Another student at Ferndale High School has been diagnosed with whooping cough, the Whatcom County Health Department said Monday.
There was a reported case in March as well.
The health department has notified other students and staff who may have come into contact with the ill person. They are being told to monitor themselves for symptoms of what also is known as pertussis, a highly contagious bacterial infection.
The Ferndale School District also notified parents on Monday, saying that people who were within three feet of the ill student for more than one hour could become sick between April 29 and May 23.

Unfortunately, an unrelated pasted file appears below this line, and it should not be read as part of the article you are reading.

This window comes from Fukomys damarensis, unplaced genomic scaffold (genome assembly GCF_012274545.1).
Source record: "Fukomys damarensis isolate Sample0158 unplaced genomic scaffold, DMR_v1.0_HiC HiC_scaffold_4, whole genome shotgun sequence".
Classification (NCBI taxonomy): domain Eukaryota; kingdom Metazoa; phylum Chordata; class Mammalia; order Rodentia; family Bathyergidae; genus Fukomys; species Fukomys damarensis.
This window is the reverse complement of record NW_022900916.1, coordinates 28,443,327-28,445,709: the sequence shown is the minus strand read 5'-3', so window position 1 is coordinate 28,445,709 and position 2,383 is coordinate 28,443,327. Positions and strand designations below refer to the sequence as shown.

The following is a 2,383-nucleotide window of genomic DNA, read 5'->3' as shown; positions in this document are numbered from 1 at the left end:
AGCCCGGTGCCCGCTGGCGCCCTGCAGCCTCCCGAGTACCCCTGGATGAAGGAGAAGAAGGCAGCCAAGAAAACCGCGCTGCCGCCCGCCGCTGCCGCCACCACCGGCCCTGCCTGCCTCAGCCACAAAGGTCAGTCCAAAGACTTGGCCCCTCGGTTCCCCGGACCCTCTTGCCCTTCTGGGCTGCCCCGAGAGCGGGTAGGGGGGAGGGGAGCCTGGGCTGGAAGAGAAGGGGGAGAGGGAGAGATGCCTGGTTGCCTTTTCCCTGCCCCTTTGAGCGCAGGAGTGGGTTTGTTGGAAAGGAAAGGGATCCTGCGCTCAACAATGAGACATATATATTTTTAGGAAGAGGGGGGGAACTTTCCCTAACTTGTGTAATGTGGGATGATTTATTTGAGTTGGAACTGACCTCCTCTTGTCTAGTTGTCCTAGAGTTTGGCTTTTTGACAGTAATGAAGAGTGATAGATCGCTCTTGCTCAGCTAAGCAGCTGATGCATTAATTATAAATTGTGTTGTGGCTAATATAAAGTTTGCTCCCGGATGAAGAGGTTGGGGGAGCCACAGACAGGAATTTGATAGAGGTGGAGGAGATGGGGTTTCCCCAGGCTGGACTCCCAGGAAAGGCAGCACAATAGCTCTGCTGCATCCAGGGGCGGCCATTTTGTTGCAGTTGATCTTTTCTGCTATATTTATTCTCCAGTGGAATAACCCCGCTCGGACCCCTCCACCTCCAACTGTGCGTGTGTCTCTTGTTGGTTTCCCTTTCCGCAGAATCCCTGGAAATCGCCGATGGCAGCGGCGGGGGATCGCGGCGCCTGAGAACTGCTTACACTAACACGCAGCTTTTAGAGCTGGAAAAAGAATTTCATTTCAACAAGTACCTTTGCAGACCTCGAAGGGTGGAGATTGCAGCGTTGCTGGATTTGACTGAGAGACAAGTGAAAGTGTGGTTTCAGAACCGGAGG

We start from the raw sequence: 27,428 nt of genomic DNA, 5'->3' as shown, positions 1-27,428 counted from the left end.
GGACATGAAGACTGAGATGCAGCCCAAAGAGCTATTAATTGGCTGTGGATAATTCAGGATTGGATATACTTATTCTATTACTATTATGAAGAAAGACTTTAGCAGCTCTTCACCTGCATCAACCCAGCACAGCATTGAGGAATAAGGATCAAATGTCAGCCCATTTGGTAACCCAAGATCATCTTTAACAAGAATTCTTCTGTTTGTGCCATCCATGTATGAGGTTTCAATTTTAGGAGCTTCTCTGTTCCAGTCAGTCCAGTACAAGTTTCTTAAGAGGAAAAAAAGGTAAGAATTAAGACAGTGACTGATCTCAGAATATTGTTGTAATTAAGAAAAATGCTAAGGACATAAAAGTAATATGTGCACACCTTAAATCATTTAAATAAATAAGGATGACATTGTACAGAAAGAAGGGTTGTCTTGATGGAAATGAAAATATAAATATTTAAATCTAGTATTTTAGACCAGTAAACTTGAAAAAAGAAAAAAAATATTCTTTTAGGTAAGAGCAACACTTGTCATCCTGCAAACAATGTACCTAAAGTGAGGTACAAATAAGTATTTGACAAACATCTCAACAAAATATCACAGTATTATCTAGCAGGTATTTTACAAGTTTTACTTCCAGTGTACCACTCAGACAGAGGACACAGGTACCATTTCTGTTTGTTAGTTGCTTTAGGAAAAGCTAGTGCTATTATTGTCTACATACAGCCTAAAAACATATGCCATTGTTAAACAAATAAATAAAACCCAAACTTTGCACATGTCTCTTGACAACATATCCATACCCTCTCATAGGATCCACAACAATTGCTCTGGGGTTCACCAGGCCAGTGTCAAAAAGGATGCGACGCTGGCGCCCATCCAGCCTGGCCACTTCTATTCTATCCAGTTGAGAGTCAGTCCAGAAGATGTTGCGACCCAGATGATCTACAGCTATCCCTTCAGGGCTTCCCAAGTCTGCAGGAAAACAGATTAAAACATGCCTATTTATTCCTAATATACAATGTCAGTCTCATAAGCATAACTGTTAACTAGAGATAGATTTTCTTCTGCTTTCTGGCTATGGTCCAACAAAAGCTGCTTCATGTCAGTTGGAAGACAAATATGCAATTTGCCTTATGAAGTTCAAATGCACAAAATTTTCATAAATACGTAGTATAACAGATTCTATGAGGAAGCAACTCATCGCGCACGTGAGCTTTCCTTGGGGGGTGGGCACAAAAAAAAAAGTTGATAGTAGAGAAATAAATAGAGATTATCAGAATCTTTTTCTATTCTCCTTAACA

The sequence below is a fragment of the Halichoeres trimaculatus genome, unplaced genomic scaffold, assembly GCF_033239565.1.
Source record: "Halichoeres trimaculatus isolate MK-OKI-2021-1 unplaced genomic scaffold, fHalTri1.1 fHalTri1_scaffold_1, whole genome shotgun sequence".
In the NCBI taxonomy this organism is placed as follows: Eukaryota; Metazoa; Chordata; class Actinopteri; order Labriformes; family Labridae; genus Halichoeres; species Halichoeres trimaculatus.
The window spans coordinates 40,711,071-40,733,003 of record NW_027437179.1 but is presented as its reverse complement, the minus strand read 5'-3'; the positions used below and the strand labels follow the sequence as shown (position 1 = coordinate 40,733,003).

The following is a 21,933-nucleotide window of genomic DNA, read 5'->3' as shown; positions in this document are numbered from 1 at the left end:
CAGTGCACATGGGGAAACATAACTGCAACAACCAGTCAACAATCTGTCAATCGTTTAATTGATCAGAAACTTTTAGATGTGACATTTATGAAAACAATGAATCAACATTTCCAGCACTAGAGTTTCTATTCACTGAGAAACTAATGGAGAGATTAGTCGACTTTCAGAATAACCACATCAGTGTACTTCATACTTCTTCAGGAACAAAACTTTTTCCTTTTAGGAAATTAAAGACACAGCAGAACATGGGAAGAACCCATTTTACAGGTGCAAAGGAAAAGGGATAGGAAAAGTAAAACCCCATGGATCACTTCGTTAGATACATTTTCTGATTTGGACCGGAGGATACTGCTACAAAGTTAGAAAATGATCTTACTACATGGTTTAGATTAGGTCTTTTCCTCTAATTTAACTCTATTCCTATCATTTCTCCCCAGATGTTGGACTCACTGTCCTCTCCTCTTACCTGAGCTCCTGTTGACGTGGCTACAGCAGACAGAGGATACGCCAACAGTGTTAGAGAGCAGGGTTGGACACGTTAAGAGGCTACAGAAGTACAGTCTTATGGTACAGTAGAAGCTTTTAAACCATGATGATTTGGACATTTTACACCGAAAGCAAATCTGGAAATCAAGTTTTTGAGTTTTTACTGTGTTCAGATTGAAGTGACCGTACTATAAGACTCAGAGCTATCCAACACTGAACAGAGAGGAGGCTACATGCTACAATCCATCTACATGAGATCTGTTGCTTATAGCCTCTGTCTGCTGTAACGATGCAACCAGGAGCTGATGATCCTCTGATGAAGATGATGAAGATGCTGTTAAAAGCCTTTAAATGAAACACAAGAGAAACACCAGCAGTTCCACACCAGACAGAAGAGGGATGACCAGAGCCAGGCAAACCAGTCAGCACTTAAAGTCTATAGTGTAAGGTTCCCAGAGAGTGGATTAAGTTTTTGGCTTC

It is usually spread through coughing or sneezing, with symptoms appearing some 21 days after exposure.
The illness is especially dangerous for babies, who have more severe symptoms that include intense coughing spells as well as difficulty eating, drinking, breathing or sleeping.
Older kids and adults may have a runny nose and low fever, followed by a persistent cough. Not everyone who has whooping cough makes the classic “whoop” sound, the health department said.
As of April 29, there have been at least 16 cases of whooping cough this year in Whatcom County, according to a Washington Department of Health weekly report.
To protect yourself, public health officials recommend making sure you’re up to date on your vaccinations, washing your hands, covering your cough, and staying home when you’re sick.
Learn more online at doh.wa.gov/whoopingcough.